Mentors are any type of leader in any industry who can offer guidance to those who are farther behind on the path than they are: typically someone starting out on a new venture who needs guidance from people with real-world experience. This is why mentorship culture is so important. Merriam-Webster defines mentorship as the influence, guidance, or direction given by a mentor i.e. a trusted counselor or guide.
One can sometimes find informal mentorships in the workplace. This could look like an intern meeting with a senior employee or their manager for a coffee. This way they can get advice or learn more about a different department. Additionally, they can seek out someone they trust to speak with. However, initiating a mentorship culture and relationship feels vulnerable and can be scary to ask for. Plus, the concept is not normalized enough for it to catch on. So, what’s the solution? Offering a formalized mentorship culture and program at work.
The many benefits of mentorship for a team
The common perception about mentorship relationships is that the benefits are reserved only for the mentee’s own personal gain, but that couldn’t be further from the truth. A Gallup poll showed that 70% of team engagement is directly related to the quality of the manager/team leader. This means that companies that create nurturing environments with great leadership have a higher success rate than those that don’t. Another study by Deloitte suggests that millennials are “demanding mentorships” in the workplace and feel more valuable when someone takes the time to invest in their leadership skills. When workers feel valued, they’re encouraged to do better work so they, too, can thrive. Mentors also gently point out blind spots so that employees can work on the things that hold them back in their professions, making them clearer, more efficient, and more successful in their work.
Are you creating workers or are you creating leaders?
Millennials want to feel valued just as much as they want to learn. When you offer stable mentorship programs, you’re creating the leaders of tomorrow. Ask any great business person, they’ve probably learned from great teachers or had at least one great mentor. When you offer mentorship programs, employees don’t have to advocate for themselves and work hard to try to find someone to guide them (which can be hard to find) – it’s built-in. Mentorship programs establish a foundation of learning so that the next generation feels supported enough to do great things in the world because they have the support, education, and good relationship skills to carry their work forward.
Mentorship can be especially helpful for women. As leaders continue to work toward a more inclusive workforce and attract and promote female employees, mentorship programs can be essential elements in developing their skills and providing them the confidence they need to thrive in the workforce. Though women face unique challenges, they don’t always just need women mentors to guide them. Men in senior positions can step up and share their privilege by guiding young female employees. Rather than the gender of the mentor, mentees care more about the right fit. Additionally, what they can learn from the experiences of the mentor.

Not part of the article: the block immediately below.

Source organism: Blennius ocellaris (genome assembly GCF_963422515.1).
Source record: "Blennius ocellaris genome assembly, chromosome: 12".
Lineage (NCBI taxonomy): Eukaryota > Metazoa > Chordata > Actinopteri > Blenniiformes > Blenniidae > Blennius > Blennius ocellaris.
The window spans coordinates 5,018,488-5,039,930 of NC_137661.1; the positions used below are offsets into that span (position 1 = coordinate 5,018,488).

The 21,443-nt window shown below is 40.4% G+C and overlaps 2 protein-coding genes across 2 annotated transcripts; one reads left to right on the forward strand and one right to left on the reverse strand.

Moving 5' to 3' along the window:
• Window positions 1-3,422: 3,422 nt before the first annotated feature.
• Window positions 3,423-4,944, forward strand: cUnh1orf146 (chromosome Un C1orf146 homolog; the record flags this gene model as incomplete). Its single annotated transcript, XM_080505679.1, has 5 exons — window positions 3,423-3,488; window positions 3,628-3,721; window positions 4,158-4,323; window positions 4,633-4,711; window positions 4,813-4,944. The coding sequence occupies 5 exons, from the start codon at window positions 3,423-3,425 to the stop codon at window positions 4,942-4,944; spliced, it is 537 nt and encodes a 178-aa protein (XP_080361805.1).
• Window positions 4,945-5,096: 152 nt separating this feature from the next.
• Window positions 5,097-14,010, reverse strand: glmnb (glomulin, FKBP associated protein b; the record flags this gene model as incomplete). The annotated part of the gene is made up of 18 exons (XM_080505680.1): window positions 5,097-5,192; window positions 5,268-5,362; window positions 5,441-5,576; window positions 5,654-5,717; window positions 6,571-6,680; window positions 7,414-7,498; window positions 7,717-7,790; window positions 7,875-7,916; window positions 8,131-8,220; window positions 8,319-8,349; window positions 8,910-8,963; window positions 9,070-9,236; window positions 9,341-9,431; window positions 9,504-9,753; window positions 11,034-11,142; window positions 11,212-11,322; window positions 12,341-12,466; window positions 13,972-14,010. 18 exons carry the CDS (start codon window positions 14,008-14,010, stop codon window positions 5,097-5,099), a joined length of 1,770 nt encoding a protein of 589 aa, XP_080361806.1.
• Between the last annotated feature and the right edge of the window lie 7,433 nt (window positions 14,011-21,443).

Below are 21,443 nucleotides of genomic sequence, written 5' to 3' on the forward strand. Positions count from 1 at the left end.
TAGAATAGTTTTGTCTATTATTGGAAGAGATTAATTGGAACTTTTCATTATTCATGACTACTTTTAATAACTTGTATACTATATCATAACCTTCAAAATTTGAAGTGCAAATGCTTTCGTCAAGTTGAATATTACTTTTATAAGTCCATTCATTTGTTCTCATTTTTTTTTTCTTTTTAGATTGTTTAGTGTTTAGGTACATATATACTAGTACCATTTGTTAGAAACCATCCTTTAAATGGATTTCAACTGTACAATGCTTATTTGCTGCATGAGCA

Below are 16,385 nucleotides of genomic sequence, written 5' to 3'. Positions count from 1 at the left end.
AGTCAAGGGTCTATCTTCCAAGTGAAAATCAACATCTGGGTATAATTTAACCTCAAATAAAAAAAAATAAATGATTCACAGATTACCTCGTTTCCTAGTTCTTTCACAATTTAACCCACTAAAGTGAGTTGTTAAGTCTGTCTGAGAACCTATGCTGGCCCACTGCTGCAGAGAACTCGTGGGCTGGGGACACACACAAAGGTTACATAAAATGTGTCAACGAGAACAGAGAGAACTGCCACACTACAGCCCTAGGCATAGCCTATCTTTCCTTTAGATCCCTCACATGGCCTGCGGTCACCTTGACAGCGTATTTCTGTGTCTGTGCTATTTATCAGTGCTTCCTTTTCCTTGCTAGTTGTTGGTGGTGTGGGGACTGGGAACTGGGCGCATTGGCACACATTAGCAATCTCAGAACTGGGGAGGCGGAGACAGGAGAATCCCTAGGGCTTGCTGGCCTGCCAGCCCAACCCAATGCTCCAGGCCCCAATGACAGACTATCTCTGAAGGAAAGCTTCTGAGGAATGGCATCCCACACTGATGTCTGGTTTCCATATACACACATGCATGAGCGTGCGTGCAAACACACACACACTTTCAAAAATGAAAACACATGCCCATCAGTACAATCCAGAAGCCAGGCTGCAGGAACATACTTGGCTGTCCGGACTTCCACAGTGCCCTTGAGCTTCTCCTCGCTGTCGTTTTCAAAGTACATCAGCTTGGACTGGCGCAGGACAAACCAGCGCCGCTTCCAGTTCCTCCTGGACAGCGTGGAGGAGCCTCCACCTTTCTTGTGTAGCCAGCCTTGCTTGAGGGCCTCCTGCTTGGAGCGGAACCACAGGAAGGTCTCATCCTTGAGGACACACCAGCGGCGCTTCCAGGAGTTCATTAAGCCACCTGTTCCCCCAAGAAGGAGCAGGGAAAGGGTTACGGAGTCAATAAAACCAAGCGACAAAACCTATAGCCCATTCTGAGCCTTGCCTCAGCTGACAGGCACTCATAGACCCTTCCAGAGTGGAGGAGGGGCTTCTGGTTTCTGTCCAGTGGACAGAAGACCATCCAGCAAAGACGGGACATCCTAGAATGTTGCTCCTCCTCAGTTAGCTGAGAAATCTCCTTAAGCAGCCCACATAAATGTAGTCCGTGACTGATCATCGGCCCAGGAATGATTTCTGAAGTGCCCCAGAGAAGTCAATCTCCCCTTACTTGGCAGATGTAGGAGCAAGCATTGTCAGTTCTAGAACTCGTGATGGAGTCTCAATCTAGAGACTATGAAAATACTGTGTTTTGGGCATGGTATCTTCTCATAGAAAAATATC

When you invest your resources into building a mentorship culture and programs, you’re also creating better communicators. When employees feel comfortable talking to someone—whether it be a senior or peer—and are able to share their struggles and ask for advice, they are able to communicate better with just about anyone. This results in better team structures with easy flow and communication between both team members and leaders, and this support also leads to more courage and innovation in general. As a result, new and better ideas generate on a regular basis.
Mentorship leads to lower employee turnover as well. When the people you hire feel more valued, supported, invested in, and advocated for, they are far more likely to stick around for the long haul. They are investing in you by committing to your company. So what will you do to make sure that the loyalty and time they spend with you is reflected back to them?
Feel good giving back
In addition to mentees becoming more efficient employees who are growing into leaders, being a mentor is extremely rewarding. The mentor learns just as much as the mentee during the process. It’s also helpful to get insight from someone in a different generation. Or someone who may be less experienced than you on paper but may hold a wealth of knowledge and fresh ideas when it comes to doing business in a way that will support the future. And, when new talent gets wind that you offer this kind of support and education at your company, you will probably have a line of eager applications, ready to lead your company to new heights.